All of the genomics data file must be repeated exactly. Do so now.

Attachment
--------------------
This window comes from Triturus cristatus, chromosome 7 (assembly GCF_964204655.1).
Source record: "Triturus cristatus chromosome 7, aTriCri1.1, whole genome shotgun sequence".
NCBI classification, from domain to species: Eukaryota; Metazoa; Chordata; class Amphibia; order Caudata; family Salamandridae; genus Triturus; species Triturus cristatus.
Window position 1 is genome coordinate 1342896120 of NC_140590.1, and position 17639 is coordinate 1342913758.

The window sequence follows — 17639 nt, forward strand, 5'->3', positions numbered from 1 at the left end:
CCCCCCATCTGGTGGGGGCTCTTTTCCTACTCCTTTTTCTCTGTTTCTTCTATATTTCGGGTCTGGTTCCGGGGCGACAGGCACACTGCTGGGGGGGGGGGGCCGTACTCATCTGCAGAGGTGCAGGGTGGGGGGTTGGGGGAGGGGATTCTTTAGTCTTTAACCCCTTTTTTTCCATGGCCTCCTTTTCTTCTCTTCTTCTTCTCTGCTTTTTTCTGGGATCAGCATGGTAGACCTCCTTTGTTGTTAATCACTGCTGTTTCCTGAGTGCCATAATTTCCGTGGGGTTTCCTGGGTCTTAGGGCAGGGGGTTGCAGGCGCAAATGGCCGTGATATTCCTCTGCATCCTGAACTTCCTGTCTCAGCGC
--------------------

This window comes from Triturus cristatus, chromosome 7 (assembly GCF_964204655.1).
Source record: "Triturus cristatus chromosome 7, aTriCri1.1, whole genome shotgun sequence".
NCBI classification, from domain to species: Eukaryota; Metazoa; Chordata; class Amphibia; order Caudata; family Salamandridae; genus Triturus; species Triturus cristatus.
Window position 1 is genome coordinate 1342896120 of NC_140590.1, and position 17639 is coordinate 1342913758.

The window sequence follows — 17639 nt, forward strand, 5'->3', positions numbered from 1 at the left end:
CCCCCCATCTGGTGGGGGCTCTTTTCCTACTCCTTTTTCTCTGTTTCTTCTATATTTCGGGTCTGGTTCCGGGGCGACAGGCACACTGCTGGGGGGGGGGGGCCGTACTCATCTGCAGAGGTGCAGGGTGGGGGGTTGGGGGAGGGGATTCTTTAGTCTTTAACCCCTTTTTTTCCATGGCCTCCTTTTCTTCTCTTCTTCTTCTCTGCTTTTTTCTGGGATCAGCATGGTAGACCTCCTTTGTTGTTAATCACTGCTGTTTCCTGAGTGCCATAATTTCCGTGGGGTTTCCTGGGTCTTAGGGCAGGGGGTTGCAGGCGCAAATGGCCGTGATATTCCTCTGCATCCTGAACTTCCTGTCTCAGCGC